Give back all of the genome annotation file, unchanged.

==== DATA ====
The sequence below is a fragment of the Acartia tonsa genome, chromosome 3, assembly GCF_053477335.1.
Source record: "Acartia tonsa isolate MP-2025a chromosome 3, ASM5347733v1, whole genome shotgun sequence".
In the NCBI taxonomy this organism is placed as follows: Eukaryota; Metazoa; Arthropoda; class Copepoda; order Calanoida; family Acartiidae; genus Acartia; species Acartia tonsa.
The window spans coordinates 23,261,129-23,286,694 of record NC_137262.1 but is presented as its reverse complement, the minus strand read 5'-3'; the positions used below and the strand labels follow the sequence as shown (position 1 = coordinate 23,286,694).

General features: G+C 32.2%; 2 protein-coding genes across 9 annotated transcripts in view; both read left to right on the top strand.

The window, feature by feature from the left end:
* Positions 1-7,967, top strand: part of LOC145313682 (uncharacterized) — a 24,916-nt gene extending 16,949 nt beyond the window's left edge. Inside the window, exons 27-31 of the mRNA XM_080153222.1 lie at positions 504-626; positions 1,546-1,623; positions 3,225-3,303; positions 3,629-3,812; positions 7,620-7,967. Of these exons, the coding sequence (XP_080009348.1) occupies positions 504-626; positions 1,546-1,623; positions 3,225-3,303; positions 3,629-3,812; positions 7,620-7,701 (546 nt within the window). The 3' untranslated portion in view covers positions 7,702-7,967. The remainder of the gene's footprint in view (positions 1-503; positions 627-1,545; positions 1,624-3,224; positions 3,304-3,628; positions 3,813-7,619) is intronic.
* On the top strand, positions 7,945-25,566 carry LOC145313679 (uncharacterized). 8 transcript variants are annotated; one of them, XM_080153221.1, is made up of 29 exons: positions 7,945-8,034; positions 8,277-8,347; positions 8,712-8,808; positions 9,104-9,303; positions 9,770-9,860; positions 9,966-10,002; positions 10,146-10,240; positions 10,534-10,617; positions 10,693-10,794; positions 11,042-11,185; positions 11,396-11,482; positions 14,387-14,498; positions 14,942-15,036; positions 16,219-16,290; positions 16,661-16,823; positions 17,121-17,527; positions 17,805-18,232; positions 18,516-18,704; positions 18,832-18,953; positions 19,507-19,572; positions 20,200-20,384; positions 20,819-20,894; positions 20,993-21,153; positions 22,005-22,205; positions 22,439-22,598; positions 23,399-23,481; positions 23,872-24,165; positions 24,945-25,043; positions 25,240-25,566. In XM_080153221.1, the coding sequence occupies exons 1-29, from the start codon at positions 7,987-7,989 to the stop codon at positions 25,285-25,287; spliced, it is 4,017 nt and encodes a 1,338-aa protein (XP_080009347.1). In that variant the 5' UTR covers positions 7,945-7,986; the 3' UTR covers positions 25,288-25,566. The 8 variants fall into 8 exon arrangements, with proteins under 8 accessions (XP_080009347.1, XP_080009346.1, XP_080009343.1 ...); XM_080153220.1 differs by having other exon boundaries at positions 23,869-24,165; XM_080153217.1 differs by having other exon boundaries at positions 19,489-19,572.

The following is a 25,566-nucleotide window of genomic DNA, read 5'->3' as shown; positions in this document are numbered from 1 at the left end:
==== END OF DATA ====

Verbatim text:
The sequence below is a fragment of the Acartia tonsa genome, chromosome 3, assembly GCF_053477335.1.
Source record: "Acartia tonsa isolate MP-2025a chromosome 3, ASM5347733v1, whole genome shotgun sequence".
In the NCBI taxonomy this organism is placed as follows: Eukaryota; Metazoa; Arthropoda; class Copepoda; order Calanoida; family Acartiidae; genus Acartia; species Acartia tonsa.
The window spans coordinates 23,261,129-23,286,694 of record NC_137262.1 but is presented as its reverse complement, the minus strand read 5'-3'; the positions used below and the strand labels follow the sequence as shown (position 1 = coordinate 23,286,694).

General features: G+C 32.2%; 2 protein-coding genes across 9 annotated transcripts in view; both read left to right on the top strand.

The window, feature by feature from the left end:
* Positions 1-7,967, top strand: part of LOC145313682 (uncharacterized) — a 24,916-nt gene extending 16,949 nt beyond the window's left edge. Inside the window, exons 27-31 of the mRNA XM_080153222.1 lie at positions 504-626; positions 1,546-1,623; positions 3,225-3,303; positions 3,629-3,812; positions 7,620-7,967. Of these exons, the coding sequence (XP_080009348.1) occupies positions 504-626; positions 1,546-1,623; positions 3,225-3,303; positions 3,629-3,812; positions 7,620-7,701 (546 nt within the window). The 3' untranslated portion in view covers positions 7,702-7,967. The remainder of the gene's footprint in view (positions 1-503; positions 627-1,545; positions 1,624-3,224; positions 3,304-3,628; positions 3,813-7,619) is intronic.
* On the top strand, positions 7,945-25,566 carry LOC145313679 (uncharacterized). 8 transcript variants are annotated; one of them, XM_080153221.1, is made up of 29 exons: positions 7,945-8,034; positions 8,277-8,347; positions 8,712-8,808; positions 9,104-9,303; positions 9,770-9,860; positions 9,966-10,002; positions 10,146-10,240; positions 10,534-10,617; positions 10,693-10,794; positions 11,042-11,185; positions 11,396-11,482; positions 14,387-14,498; positions 14,942-15,036; positions 16,219-16,290; positions 16,661-16,823; positions 17,121-17,527; positions 17,805-18,232; positions 18,516-18,704; positions 18,832-18,953; positions 19,507-19,572; positions 20,200-20,384; positions 20,819-20,894; positions 20,993-21,153; positions 22,005-22,205; positions 22,439-22,598; positions 23,399-23,481; positions 23,872-24,165; positions 24,945-25,043; positions 25,240-25,566. In XM_080153221.1, the coding sequence occupies exons 1-29, from the start codon at positions 7,987-7,989 to the stop codon at positions 25,285-25,287; spliced, it is 4,017 nt and encodes a 1,338-aa protein (XP_080009347.1). In that variant the 5' UTR covers positions 7,945-7,986; the 3' UTR covers positions 25,288-25,566. The 8 variants fall into 8 exon arrangements, with proteins under 8 accessions (XP_080009347.1, XP_080009346.1, XP_080009343.1 ...); XM_080153220.1 differs by having other exon boundaries at positions 23,869-24,165; XM_080153217.1 differs by having other exon boundaries at positions 19,489-19,572.

The following is a 25,566-nucleotide window of genomic DNA, read 5'->3' as shown; positions in this document are numbered from 1 at the left end: